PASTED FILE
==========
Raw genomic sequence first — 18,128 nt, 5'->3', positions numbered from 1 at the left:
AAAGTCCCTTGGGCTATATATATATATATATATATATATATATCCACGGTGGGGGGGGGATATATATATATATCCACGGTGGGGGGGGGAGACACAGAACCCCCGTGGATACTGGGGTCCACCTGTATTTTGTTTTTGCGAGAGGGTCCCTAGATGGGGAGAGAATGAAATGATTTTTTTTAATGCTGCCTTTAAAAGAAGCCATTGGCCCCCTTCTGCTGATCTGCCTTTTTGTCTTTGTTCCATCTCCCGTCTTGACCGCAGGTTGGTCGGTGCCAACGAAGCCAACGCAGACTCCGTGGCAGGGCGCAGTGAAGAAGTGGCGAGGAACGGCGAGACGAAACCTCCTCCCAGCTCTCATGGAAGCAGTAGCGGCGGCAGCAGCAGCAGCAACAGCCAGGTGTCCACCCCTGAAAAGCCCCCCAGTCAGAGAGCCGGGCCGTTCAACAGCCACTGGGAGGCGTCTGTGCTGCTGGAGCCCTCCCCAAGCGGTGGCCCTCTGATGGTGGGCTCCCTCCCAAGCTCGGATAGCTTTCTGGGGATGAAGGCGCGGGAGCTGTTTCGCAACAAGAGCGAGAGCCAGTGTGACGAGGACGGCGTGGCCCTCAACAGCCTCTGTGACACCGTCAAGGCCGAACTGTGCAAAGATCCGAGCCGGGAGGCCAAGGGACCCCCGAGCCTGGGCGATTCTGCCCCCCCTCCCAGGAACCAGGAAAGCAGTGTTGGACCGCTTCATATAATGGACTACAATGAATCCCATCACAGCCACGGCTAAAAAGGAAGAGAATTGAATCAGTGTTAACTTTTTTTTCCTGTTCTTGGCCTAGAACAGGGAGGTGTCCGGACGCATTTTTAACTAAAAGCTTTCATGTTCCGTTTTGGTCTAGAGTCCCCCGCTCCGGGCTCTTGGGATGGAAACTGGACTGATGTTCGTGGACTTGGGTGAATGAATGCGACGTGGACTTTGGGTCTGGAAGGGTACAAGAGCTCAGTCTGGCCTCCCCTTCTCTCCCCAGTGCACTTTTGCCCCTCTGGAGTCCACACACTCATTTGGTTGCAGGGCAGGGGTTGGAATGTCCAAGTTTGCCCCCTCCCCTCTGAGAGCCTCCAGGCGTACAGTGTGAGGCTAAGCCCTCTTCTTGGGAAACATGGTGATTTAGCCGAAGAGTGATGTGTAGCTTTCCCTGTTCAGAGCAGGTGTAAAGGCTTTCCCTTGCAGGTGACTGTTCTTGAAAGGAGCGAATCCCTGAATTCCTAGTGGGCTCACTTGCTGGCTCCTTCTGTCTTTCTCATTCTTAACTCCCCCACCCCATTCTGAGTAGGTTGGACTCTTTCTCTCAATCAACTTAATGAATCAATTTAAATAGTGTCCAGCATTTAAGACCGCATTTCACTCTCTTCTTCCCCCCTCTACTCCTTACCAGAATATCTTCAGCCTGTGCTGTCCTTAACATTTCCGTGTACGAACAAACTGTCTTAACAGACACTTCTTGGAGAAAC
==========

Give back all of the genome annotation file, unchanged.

Raw genomic sequence first — 18,128 nt, 5'->3', positions numbered from 1 at the left:
AAAGTCCCTTGGGCTATATATATATATATATATATATATATATCCACGGTGGGGGGGGGATATATATATATATCCACGGTGGGGGGGGGAGACACAGAACCCCCGTGGATACTGGGGTCCACCTGTATTTTGTTTTTGCGAGAGGGTCCCTAGATGGGGAGAGAATGAAATGATTTTTTTTAATGCTGCCTTTAAAAGAAGCCATTGGCCCCCTTCTGCTGATCTGCCTTTTTGTCTTTGTTCCATCTCCCGTCTTGACCGCAGGTTGGTCGGTGCCAACGAAGCCAACGCAGACTCCGTGGCAGGGCGCAGTGAAGAAGTGGCGAGGAACGGCGAGACGAAACCTCCTCCCAGCTCTCATGGAAGCAGTAGCGGCGGCAGCAGCAGCAGCAACAGCCAGGTGTCCACCCCTGAAAAGCCCCCCAGTCAGAGAGCCGGGCCGTTCAACAGCCACTGGGAGGCGTCTGTGCTGCTGGAGCCCTCCCCAAGCGGTGGCCCTCTGATGGTGGGCTCCCTCCCAAGCTCGGATAGCTTTCTGGGGATGAAGGCGCGGGAGCTGTTTCGCAACAAGAGCGAGAGCCAGTGTGACGAGGACGGCGTGGCCCTCAACAGCCTCTGTGACACCGTCAAGGCCGAACTGTGCAAAGATCCGAGCCGGGAGGCCAAGGGACCCCCGAGCCTGGGCGATTCTGCCCCCCCTCCCAGGAACCAGGAAAGCAGTGTTGGACCGCTTCATATAATGGACTACAATGAATCCCATCACAGCCACGGCTAAAAAGGAAGAGAATTGAATCAGTGTTAACTTTTTTTTCCTGTTCTTGGCCTAGAACAGGGAGGTGTCCGGACGCATTTTTAACTAAAAGCTTTCATGTTCCGTTTTGGTCTAGAGTCCCCCGCTCCGGGCTCTTGGGATGGAAACTGGACTGATGTTCGTGGACTTGGGTGAATGAATGCGACGTGGACTTTGGGTCTGGAAGGGTACAAGAGCTCAGTCTGGCCTCCCCTTCTCTCCCCAGTGCACTTTTGCCCCTCTGGAGTCCACACACTCATTTGGTTGCAGGGCAGGGGTTGGAATGTCCAAGTTTGCCCCCTCCCCTCTGAGAGCCTCCAGGCGTACAGTGTGAGGCTAAGCCCTCTTCTTGGGAAACATGGTGATTTAGCCGAAGAGTGATGTGTAGCTTTCCCTGTTCAGAGCAGGTGTAAAGGCTTTCCCTTGCAGGTGACTGTTCTTGAAAGGAGCGAATCCCTGAATTCCTAGTGGGCTCACTTGCTGGCTCCTTCTGTCTTTCTCATTCTTAACTCCCCCACCCCATTCTGAGTAGGTTGGACTCTTTCTCTCAATCAACTTAATGAATCAATTTAAATAGTGTCCAGCATTTAAGACCGCATTTCACTCTCTTCTTCCCCCCTCTACTCCTTACCAGAATATCTTCAGCCTGTGCTGTCCTTAACATTTCCGTGTACGAACAAACTGTCTTAACAGACACTTCTTGGAGAAAC